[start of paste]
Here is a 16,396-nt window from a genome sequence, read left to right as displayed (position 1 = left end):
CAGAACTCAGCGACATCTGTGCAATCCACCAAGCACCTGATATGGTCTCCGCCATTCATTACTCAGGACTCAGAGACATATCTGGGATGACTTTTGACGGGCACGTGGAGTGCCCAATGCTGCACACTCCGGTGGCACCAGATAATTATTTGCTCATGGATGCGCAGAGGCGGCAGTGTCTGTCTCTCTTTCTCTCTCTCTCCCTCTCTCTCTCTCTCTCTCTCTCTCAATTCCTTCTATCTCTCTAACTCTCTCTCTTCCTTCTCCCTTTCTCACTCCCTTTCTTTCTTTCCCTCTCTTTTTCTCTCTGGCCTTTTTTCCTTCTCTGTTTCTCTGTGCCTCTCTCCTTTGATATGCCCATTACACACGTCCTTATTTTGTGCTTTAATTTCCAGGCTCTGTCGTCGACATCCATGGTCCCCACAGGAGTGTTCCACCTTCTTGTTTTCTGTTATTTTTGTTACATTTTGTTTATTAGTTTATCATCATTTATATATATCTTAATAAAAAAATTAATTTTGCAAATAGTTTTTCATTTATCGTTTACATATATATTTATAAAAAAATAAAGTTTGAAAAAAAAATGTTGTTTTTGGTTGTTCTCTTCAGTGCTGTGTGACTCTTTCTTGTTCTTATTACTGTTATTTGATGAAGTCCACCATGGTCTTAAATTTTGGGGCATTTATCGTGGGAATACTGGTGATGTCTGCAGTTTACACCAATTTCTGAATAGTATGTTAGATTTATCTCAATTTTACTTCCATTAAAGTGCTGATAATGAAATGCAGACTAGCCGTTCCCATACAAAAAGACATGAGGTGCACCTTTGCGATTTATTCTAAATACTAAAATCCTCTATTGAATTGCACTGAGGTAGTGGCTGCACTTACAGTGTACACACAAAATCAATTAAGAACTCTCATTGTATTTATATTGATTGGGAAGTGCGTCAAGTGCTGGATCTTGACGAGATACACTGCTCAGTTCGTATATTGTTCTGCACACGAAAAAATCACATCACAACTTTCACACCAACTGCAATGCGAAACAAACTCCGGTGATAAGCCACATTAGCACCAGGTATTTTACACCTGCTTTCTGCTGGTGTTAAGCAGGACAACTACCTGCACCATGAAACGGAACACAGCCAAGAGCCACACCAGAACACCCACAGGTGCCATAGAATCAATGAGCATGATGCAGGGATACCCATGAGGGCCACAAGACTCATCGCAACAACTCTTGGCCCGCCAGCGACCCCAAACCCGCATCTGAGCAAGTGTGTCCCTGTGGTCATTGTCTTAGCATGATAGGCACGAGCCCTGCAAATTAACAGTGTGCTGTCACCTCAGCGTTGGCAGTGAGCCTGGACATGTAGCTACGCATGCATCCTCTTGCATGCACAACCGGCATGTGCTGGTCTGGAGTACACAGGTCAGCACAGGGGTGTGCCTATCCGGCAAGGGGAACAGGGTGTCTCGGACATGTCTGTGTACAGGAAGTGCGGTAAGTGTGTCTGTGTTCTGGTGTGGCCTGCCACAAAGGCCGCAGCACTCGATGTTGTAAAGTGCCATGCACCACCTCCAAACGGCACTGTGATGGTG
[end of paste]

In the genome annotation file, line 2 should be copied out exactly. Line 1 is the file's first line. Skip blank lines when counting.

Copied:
CAGAACTCAGCGACATCTGTGCAATCCACCAAGCACCTGATATGGTCTCCGCCATTCATTACTCAGGACTCAGAGACATATCTGGGATGACTTTTGACGGGCACGTGGAGTGCCCAATGCTGCACACTCCGGTGGCACCAGATAATTATTTGCTCATGGATGCGCAGAGGCGGCAGTGTCTGTCTCTCTTTCTCTCTCTCTCCCTCTCTCTCTCTCTCTCTCTCTCTCAATTCCTTCTATCTCTCTAACTCTCTCTCTTCCTTCTCCCTTTCTCACTCCCTTTCTTTCTTTCCCTCTCTTTTTCTCTCTGGCCTTTTTTCCTTCTCTGTTTCTCTGTGCCTCTCTCCTTTGATATGCCCATTACACACGTCCTTATTTTGTGCTTTAATTTCCAGGCTCTGTCGTCGACATCCATGGTCCCCACAGGAGTGTTCCACCTTCTTGTTTTCTGTTATTTTTGTTACATTTTGTTTATTAGTTTATCATCATTTATATATATCTTAATAAAAAAATTAATTTTGCAAATAGTTTTTCATTTATCGTTTACATATATATTTATAAAAAAATAAAGTTTGAAAAAAAAATGTTGTTTTTGGTTGTTCTCTTCAGTGCTGTGTGACTCTTTCTTGTTCTTATTACTGTTATTTGATGAAGTCCACCATGGTCTTAAATTTTGGGGCATTTATCGTGGGAATACTGGTGATGTCTGCAGTTTACACCAATTTCTGAATAGTATGTTAGATTTATCTCAATTTTACTTCCATTAAAGTGCTGATAATGAAATGCAGACTAGCCGTTCCCATACAAAAAGACATGAGGTGCACCTTTGCGATTTATTCTAAATACTAAAATCCTCTATTGAATTGCACTGAGGTAGTGGCTGCACTTACAGTGTACACACAAAATCAATTAAGAACTCTCATTGTATTTATATTGATTGGGAAGTGCGTCAAGTGCTGGATCTTGACGAGATACACTGCTCAGTTCGTATATTGTTCTGCACACGAAAAAATCACATCACAACTTTCACACCAACTGCAATGCGAAACAAACTCCGGTGATAAGCCACATTAGCACCAGGTATTTTACACCTGCTTTCTGCTGGTGTTAAGCAGGACAACTACCTGCACCATGAAACGGAACACAGCCAAGAGCCACACCAGAACACCCACAGGTGCCATAGAATCAATGAGCATGATGCAGGGATACCCATGAGGGCCACAAGACTCATCGCAACAACTCTTGGCCCGCCAGCGACCCCAAACCCGCATCTGAGCAAGTGTGTCCCTGTGGTCATTGTCTTAGCATGATAGGCACGAGCCCTGCAAATTAACAGTGTGCTGTCACCTCAGCGTTGGCAGTGAGCCTGGACATGTAGCTACGCATGCATCCTCTTGCATGCACAACCGGCATGTGCTGGTCTGGAGTACACAGGTCAGCACAGGGGTGTGCCTATCCGGCAAGGGGAACAGGGTGTCTCGGACATGTCTGTGTACAGGAAGTGCGGTAAGTGTGTCTGTGTTCTGGTGTGGCCTGCCACAAAGGCCGCAGCACTCGATGTTGTAAAGTGCCATGCACCACCTCCAAACGGCACTGTGATGGTG